Even with all the examples of excess returns still being available, State Street’s Duncan is done with alpha. “For the investment industry to make money going forward, performance has to be redefined,” she says. “Performance is personal.” Duncan, who along with her team has conducted several hundred face-to-face interviews with investors, believes that portfolios should be designed based on an individual client’s unique set of risks, benchmarks need to be customized, and comparisons to major indexes should be eliminated. Bills can’t be paid with excess returns, she explains; alpha is extraneous.

Georgia investor Willis, who bet me dinner he could persuade me to drop this story altogether, says it doesn’t matter if alpha is dead — investors of all stripes are just too impatient to stick with any strategy long term. He’s convinced that complexity is the enemy of alpha by introducing new risks and a lack of understanding as to what is actually in a given portfolio.

So I go back to Ellis. He too has been advocating that investment managers return to the business of providing tailored advice. He says it’s the one service they can consistently deliver. Managers who promise steady outperformance can’t make good on the pledge. “But what about David Swensen,” I say, trying to speak softly as my voice booms in a cavernous room on the second floor of the Yale Club in Midtown Manhattan. “How can you so staunchly believe that investment managers can’t outperform, when you watched David do it for so many years?” (Even with the losses of 2008, Yale’s endowment returned 13.7 percent a year over the two decades ended June 30, 2012.)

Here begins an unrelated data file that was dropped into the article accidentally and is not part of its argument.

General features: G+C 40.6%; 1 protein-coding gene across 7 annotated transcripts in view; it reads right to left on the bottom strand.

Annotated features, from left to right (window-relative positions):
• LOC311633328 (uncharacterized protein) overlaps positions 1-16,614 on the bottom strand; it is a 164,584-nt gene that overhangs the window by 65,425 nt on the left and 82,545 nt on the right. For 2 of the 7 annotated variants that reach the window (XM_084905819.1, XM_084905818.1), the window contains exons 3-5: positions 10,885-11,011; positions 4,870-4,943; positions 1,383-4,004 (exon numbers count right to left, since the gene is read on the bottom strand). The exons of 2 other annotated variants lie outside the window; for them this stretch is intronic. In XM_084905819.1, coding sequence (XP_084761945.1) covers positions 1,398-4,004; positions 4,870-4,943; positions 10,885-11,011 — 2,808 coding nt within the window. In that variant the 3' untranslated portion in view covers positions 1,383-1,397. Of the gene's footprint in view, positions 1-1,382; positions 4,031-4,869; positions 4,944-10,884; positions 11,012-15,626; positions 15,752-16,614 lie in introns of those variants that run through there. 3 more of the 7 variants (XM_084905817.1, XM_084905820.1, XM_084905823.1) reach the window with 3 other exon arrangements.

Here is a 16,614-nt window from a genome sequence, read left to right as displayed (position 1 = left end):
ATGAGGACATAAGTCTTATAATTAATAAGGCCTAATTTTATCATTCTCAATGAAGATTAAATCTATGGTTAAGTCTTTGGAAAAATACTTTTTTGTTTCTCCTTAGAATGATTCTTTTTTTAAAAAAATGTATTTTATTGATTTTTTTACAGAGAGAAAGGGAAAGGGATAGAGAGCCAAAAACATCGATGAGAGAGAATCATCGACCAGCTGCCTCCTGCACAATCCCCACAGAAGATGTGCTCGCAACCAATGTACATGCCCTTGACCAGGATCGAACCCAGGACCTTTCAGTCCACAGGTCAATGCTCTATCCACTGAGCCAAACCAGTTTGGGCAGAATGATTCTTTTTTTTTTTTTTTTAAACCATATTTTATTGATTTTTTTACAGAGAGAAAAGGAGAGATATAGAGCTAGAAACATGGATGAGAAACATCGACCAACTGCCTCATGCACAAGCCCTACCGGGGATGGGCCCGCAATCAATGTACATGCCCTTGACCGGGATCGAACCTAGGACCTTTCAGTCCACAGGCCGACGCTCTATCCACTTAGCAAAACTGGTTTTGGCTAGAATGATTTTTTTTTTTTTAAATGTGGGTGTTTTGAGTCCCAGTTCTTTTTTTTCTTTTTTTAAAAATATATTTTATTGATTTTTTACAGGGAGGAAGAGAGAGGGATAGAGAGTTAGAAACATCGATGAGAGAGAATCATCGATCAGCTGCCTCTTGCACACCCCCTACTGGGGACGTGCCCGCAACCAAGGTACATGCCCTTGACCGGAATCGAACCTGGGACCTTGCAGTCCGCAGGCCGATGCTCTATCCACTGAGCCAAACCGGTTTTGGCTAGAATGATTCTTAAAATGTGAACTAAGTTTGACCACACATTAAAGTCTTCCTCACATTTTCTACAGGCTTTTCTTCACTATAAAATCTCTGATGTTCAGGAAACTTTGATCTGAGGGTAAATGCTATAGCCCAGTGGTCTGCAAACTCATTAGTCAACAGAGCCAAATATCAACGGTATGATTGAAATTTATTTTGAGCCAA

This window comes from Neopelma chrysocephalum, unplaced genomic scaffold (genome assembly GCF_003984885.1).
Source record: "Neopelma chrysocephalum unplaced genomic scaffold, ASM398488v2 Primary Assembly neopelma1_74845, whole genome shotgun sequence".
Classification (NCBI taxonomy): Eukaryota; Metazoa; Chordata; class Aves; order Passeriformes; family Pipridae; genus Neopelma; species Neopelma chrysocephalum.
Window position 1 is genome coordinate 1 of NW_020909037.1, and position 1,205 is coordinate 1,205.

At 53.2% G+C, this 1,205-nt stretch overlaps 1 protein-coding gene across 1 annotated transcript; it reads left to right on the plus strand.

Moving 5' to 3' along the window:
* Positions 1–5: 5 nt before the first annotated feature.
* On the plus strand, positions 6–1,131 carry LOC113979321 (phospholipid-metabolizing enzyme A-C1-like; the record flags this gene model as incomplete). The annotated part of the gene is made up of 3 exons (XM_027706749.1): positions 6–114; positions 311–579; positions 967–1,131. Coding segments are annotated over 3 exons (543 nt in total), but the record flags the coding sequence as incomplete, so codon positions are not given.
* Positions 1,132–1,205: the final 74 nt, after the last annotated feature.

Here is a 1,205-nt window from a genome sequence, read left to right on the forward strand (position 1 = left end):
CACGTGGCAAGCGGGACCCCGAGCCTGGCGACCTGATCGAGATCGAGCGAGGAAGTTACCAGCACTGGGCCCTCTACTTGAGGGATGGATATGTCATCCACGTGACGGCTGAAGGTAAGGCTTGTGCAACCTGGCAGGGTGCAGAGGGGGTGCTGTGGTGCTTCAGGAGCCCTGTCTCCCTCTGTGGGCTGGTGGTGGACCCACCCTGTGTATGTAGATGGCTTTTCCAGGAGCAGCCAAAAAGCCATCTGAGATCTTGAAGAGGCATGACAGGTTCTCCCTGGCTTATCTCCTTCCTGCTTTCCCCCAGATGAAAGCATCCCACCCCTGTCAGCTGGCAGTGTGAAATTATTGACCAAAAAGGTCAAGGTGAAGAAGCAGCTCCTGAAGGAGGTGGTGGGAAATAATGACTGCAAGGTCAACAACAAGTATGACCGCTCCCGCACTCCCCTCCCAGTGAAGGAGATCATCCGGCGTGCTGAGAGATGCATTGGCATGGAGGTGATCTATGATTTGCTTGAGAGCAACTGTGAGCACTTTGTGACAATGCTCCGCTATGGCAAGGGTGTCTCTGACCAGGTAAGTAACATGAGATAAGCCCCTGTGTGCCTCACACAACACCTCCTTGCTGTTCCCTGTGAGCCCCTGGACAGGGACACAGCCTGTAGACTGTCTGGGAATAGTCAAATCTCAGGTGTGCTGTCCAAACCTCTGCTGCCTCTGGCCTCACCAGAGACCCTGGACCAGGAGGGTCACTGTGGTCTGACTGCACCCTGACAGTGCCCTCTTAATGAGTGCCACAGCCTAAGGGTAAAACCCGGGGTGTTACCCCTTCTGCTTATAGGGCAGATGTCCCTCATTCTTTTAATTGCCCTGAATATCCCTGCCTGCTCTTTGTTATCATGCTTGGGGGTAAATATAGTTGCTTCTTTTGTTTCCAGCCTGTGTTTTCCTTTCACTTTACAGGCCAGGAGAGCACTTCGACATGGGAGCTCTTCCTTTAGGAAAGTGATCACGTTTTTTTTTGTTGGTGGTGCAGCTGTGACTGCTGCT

Ellis is undeterred, making the case that Swensen’s skill is not unlike that of a Picasso or a Renoir. “He’s the most rigorous thinker about investments in the world,” says Ellis. He starts to go on, then pauses. The great thing about Ellis is that he doesn’t just tell one story to illustrate his point; he tells many.

He says that when he learned how to race sailboats when he was a kid, he was taught never to follow the leader. “He’s already beaten you,” he explains. “You have to do something different.”

Ellis notes that only after reading Swensen’s Pioneering Portfolio Management a couple of times do you realize how the Yale CIO thought through the entire investment process, from protecting his portfolio to assessing the characters of the investment managers he hired. Then Ellis takes me back to his first job after graduating from Yale in 1959, when he managed WGBH-FM in Boston. Julia Child, the woman who brought French cooking to the U.S., was just getting her career started with WGBH’s TV station. Child became an icon as Americans fell in love with dishes like coq au vin, trying to emulate her complex and time-consuming techniques in a world that was getting its first taste of TV dinners. Ellis smiles and says, “After watching her, people always wondered why their creations weren’t as marvelous.”

Chefs can’t learn their craft from the couch by simply imitating the steps of Julia Child any more than investors will uncover the secret to finding alpha by mimicking the moves of a Peter Lynch or David Swensen. • •